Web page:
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It’s not uncommon to have occasional heartburn after a large, spicy, or very rich meal. But if you experience that burning, uncomfortable feeling in your chest or throat frequently, you might have gastroesophageal reflux disease (GERD). Your diet can affect your symptoms, so learning your GERD food triggers and following a GERD diet can help.

What Causes GERD?

GERD is a chronic form of reflux that occurs more frequently than regular heartburn. It happens when the lower esophageal sphincter (LES) muscle becomes weak or relaxes too much. Your LES muscles are at the end of your esophagus, where it meets the stomach.

Usually, the LES muscle closes tightly after you eat or drink. That prevents stomach acid from backing up into your esophagus. The sphincter muscle doesn’t close tightly with GERD, so acid escapes from your stomach and gets into your esophagus.

Unlike regular heartburn, which happens once in a while, GERD causes more frequent symptoms like:

  • Burning in the middle of your chest or throat.
  • Regurgitation or stomach contents coming up into your throat or mouth.
  • Chest pain.
  • Nausea.
  • Problems swallowing.
  • Coughing or hoarseness.

It’s important to talk to your doctor if you have GERD symptoms because it might lead to more serious problems. However, lifestyle changes often help, and they start with your diet.

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Foods That Cause Acid Reflux

Diet plays a significant role in triggering GERD symptoms because certain foods cause your LES muscle to relax more than others. Limiting GERD trigger foods often helps reduce symptoms.

High-fat foods are some of the worst foods for acid reflux because they relax your LES. That’s why your heartburn symptoms might worsen after eating things like fast food, fried foods, or rich, creamy foods. But other foods and beverages also relax your LES muscle, or they irritate your esophagus, both of which trigger the burn.

Here are some foods to limit if you have GERD:

  • High-fat foods like fried foods, pizza, chips, or any foods with lots of cheese, cream, butter, or oil.
  • Fatty meats like burgers, steak, bacon, or sausages.
  • Spicy foods.
  • Acidic foods like tomato sauce, orange or grapefruit juice, or citrus fruits.
  • Coffee or other sources of caffeine.
  • Alcohol.
  • Chocolate.
  • Mint.
  • Carbonated beverages like soda or seltzer water.

If you have frequent heartburn, try cutting out or eating smaller portions of these foods and see if your symptoms improve. Everyone is different, and there really isn’t a one-size-fits-all diet for GERD. But limiting these foods is often a great start.

Foods That Help Acid Reflux

Just as certain foods worsen symptoms, other foods help acid reflux. They’re all healthy foods, so they’ll help you manage symptoms while being good for you too. Some of the best foods for GERD include:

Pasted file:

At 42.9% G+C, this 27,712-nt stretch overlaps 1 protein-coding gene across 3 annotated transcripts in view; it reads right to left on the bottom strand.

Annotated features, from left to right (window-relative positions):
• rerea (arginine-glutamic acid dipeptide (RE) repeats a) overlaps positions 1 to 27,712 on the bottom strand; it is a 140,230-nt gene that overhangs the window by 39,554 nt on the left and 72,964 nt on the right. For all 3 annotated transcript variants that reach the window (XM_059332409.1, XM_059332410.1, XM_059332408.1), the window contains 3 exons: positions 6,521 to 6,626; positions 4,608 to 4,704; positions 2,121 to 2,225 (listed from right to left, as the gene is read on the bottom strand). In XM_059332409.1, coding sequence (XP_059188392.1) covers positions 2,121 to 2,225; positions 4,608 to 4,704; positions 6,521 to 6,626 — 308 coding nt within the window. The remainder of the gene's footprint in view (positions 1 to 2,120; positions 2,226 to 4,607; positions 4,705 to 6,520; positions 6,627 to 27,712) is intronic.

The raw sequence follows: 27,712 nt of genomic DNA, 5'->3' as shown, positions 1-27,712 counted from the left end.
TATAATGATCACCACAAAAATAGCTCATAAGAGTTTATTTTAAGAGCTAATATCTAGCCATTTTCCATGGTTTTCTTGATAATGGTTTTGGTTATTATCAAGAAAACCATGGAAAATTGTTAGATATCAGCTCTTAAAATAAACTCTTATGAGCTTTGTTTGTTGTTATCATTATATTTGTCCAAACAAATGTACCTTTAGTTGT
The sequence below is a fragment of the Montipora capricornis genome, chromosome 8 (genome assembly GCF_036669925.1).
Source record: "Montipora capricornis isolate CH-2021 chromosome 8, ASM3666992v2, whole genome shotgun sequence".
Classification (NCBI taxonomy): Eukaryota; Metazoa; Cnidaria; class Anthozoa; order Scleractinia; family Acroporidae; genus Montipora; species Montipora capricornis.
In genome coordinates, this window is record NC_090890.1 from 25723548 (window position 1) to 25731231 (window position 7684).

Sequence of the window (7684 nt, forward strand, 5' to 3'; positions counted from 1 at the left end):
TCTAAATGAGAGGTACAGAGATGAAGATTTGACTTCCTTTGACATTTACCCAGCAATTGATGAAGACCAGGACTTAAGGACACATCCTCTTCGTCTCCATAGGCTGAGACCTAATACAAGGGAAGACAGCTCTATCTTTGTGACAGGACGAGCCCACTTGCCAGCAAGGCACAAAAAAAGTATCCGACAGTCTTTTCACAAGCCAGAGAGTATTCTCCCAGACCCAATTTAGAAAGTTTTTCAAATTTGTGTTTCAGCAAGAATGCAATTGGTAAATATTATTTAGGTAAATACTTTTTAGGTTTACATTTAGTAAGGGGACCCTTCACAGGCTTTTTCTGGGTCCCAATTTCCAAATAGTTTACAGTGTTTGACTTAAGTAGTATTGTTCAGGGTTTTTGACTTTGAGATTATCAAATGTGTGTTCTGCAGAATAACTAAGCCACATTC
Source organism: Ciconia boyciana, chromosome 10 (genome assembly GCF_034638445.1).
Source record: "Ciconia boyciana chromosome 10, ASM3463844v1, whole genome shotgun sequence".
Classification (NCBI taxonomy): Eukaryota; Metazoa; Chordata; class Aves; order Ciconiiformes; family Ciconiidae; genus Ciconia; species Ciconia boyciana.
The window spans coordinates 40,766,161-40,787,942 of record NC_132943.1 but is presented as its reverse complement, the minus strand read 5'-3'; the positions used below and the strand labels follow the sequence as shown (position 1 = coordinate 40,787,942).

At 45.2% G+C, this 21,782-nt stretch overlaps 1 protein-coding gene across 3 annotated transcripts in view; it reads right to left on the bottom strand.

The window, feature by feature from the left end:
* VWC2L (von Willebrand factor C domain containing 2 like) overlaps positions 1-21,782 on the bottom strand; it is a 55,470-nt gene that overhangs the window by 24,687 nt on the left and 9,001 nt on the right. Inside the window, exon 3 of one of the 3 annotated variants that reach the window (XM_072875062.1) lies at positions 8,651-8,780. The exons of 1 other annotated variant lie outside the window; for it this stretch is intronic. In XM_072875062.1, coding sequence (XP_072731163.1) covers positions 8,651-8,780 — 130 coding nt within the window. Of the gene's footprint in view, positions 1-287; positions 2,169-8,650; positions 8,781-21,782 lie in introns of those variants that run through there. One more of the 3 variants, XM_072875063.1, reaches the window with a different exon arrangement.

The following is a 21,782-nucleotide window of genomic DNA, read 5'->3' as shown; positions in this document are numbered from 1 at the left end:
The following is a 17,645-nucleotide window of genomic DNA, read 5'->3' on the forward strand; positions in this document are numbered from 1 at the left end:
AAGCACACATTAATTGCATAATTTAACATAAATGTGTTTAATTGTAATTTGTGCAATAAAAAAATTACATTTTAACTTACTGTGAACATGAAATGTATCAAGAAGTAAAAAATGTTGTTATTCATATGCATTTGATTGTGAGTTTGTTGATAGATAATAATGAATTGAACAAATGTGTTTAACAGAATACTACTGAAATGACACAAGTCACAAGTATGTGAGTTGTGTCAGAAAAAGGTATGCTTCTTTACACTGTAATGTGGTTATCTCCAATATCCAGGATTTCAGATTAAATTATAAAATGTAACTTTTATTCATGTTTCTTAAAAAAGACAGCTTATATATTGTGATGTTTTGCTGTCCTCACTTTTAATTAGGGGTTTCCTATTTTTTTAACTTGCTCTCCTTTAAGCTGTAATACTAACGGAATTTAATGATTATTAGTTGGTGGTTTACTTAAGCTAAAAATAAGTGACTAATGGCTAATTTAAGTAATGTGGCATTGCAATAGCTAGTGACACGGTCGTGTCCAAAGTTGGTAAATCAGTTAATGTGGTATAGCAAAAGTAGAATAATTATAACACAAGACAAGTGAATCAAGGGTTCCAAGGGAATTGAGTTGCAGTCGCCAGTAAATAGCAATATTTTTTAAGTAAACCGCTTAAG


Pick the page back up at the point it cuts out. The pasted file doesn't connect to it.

• High fiber foods like 100% whole grains, fresh fruits, and vegetables. The fiber in these foods fills you, so you tend to eat less, reducing pressure on your LES.
  • Lean meats, like chicken, fish, and turkey.
  • Lower fat proteins, like eggs, tofu, and beans.
  • Small amounts of healthy fats like nuts, seeds, peanut butter, avocados, and olive oil.
  • Non-carbonated beverages, like non-mint herbal tea, non-citrus juices (like apple or grape), or plain water.

You may wonder, “Does milk help acid reflux?” Some people believe that it coats your esophagus and can reduce reflux. But not all milk or dairy products are the same.

When choosing dairy foods like milk, yogurt, or ice cream, make sure to choose low-fat versions. The fat in regular, full-fat dairy foods can trigger reflux symptoms.

Other Diet Strategies to Try

For many people, how you eat is just as important as what you eat. Aside from limiting the most common foods that can cause acid reflux, these other diet strategies can help reduce GERD symptoms.

First, try eating smaller meals. Regardless of what foods they include, large meals fill your stomach and put extra pressure on your LES muscle. If smaller meals leave you hungry, add small, low-fat snacks in between meals.

Next, try to eat earlier in the day when you’re up and about. Stomach acid is more likely to back up into your esophagus when you lie down after eating. Eat your last meal of the day a bit earlier, so you have at least three hours to digest before lying down or going to bed.

Finally, slow down your eating and relax during mealtime. Speed eating doesn’t directly affect your LES pressure, but it may cause an upset stomach. And eating too fast or when you’re busy and stressed often leads to overeating, which can trigger heartburn.

Editor's Note: This article was originally published on , and was last reviewed on .

National Institute of Diabetes and Digestive and Kidney Diseases. Eating, Diet & Nutrition for GER & GERD.LINK

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